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The pilgrim city of Santiago de Compostela in northern Spain‘s Galicia region is filled with historic monuments, from churches and cathedrals, through to monasteries and palaces. Whether you’re in town for a short break or want to explore the city in depth, here’s our guide to some of its most impressive structures.
The Santiago de Compostela Cathedral is without a doubt the city’s most impressive sight, and one that thousands of pilgrims trek for hundreds of miles to see on the Camino de Santiago. Construction on the cathedral began in 1075, during the reign of Alfonso VI, as a place to house the remains of the apostle Santiago (also known as Saint James). It features a mix of Romanesque, Gothic, Baroque, Plateresque and Neoclassical styles.
Praza do Obradoiro, Santiago de Compostela, Spain, +34 981 58 35 48
Founded in the 10th century by a group of Benedictine monks, after the discovery of the remains of Saint James, the monastery is the second-most important piece of Baroque architecture in Galicia, after the Santiago de Compostela Cathedral. The monastery’s church was designed by a number of different architects throughout the years – Portuguese architect Mateo López created the initial designs, while Bartolomé Fernández Lechuga from Granada constructed the large dome and spectacular interior. Today it’s a museum, as well as a working church.
Praza da Inmaculada, 5, Santiago de Compostela, Spain, +34 981 58 30 08
This magnificent building sits on the same square as the Santiago de Compostela Cathedral, and was commissioned by the Catholic Monarchs in 1501 as a hospital for sick pilgrims who walked the Camino de Santiago. The main building was designed by royal architect Enrique Egás, while the intricate façade, with carved figurines, was designed by French architects Martín de Blas and Gullén de Colás. Today the building is the luxurious five-star Hotel Parador, complete with period furniture and four-poster beds.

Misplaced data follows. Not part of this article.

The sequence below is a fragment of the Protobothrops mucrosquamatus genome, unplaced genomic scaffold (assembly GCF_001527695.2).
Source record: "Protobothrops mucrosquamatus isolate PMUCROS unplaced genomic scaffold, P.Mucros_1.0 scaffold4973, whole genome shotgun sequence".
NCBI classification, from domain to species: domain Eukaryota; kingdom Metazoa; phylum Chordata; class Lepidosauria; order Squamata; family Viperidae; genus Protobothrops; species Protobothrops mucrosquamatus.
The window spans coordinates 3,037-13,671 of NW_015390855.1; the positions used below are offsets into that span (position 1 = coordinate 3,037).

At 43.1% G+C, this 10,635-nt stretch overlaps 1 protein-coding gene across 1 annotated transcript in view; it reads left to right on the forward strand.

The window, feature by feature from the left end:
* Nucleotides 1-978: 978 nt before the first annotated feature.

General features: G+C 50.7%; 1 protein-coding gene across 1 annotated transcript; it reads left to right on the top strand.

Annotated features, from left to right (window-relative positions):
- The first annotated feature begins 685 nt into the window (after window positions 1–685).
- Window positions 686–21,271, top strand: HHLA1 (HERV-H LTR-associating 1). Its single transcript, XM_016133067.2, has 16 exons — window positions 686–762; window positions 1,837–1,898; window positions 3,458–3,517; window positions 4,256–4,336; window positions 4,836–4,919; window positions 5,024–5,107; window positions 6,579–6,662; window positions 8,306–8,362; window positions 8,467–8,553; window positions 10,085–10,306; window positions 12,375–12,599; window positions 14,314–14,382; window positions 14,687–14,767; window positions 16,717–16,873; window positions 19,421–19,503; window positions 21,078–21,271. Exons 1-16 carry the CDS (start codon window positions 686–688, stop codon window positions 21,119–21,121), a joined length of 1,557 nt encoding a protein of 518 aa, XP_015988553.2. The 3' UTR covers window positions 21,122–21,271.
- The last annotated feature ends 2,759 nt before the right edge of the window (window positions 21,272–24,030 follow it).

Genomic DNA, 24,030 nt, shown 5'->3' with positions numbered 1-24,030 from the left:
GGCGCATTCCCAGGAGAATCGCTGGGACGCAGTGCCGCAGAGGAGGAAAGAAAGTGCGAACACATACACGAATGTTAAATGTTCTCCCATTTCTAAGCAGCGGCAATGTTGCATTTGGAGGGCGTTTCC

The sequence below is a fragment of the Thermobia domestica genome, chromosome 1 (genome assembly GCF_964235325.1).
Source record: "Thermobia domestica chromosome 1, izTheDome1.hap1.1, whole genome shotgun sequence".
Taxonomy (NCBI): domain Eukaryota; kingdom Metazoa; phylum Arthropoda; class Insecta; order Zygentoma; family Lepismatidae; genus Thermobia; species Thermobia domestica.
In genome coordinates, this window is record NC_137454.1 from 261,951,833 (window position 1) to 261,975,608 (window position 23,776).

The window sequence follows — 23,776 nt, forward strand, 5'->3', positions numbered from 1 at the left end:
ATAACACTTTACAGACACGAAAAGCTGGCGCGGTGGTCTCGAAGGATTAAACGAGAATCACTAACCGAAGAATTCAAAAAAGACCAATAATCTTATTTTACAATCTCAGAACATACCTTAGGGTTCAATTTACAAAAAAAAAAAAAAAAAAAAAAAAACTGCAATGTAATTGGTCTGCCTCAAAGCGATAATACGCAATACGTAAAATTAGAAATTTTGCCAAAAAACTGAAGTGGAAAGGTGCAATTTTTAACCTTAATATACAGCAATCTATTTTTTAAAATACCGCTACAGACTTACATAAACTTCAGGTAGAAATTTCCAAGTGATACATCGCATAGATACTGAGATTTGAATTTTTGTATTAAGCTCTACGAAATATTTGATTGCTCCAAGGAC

While the original building was ordered to be constructed by Alfonso II in the 11th century, to house the Benedictine monks who would look after the remains of Saint James, it was virtually destroyed in later years and was entirely rebuilt during the 17th and 18th centuries. It features an image of San Paio (a child martyr from Córdoba) on the façade, and today houses the Museum of Sacred Art.
Rúa de San Paio de Antealtares, 23, Santiago de Compostela, Spain, +34 981 56 06 23
Built in the Baroque style in the mid 18th-century, the Pazo de Bendaña was a city palace, created for the Marquis of Bendaña. Designed by architect Clemente Fernández Sarela, it features intricate wrought-iron balconies, the marquis’ coat of arms at the top, and a statue of Atlas holding up the world. Today, the palace houses the museum of the surrealist Galician artist Eugenio Granell.
Built in the 14th century, the church of San Domingos de Bonaval has both Gothic and Baroque influences. It has three naves surrounded by arches and charming chapel with a ribbed vault. Inside are four Gothic tombs, as well as the burial sites of important Galicians such as Rosalía de Castro, Alfredo Brañas and Ramón Cabanillas. The convent itself dates back to 1220 and was founded by Santo Domingo de Guzmán, although the current building was rebuilt in the 17th century by Domingo de Andrade, who included an elegant spiral staircase. Today the building houses the Museo do Pobo Galego (the Museum of Galician People).
The Casa da Parra was designed by Domingo de Andrade (who also designed the above Convent San Domingos de Bonaval) in the 17th century. It is one of the most charming buildings on the square because of its pretty balconies and large upper-floor windows, which were added later in the 20th century, as well as the grape vines climbing up the sides. Today it houses an exhibition hall, as well as a café.